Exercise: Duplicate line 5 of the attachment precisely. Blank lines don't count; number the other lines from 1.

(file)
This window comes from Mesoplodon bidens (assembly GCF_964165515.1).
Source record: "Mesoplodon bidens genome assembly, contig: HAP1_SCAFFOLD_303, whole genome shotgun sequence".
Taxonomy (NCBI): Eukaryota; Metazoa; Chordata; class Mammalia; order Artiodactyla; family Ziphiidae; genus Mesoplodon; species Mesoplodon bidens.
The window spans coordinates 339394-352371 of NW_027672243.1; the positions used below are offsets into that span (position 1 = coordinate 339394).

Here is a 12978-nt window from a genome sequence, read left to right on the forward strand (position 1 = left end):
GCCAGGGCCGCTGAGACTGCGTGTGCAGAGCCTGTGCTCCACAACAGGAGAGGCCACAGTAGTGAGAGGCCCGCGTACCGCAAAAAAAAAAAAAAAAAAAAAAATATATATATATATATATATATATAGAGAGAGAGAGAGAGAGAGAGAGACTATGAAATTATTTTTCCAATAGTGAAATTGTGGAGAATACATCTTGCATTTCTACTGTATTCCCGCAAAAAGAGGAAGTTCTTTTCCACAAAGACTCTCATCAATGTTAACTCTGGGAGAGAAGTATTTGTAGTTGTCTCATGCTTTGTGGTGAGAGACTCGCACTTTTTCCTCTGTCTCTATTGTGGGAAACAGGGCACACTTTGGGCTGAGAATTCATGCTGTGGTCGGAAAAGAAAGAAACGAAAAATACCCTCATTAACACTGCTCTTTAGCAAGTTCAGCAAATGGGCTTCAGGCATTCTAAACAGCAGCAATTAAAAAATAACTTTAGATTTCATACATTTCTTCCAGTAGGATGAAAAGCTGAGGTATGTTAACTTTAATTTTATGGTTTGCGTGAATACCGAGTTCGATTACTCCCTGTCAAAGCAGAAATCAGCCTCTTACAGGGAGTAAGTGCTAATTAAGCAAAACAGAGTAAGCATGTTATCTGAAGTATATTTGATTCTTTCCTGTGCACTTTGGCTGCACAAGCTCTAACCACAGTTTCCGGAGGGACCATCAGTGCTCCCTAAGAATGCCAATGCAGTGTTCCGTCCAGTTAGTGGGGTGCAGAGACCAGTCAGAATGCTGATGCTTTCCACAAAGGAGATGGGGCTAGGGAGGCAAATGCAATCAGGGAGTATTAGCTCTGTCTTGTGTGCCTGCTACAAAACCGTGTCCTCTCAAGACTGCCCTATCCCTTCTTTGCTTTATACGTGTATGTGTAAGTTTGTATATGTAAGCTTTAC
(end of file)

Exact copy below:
Here is a 12978-nt window from a genome sequence, read left to right on the forward strand (position 1 = left end):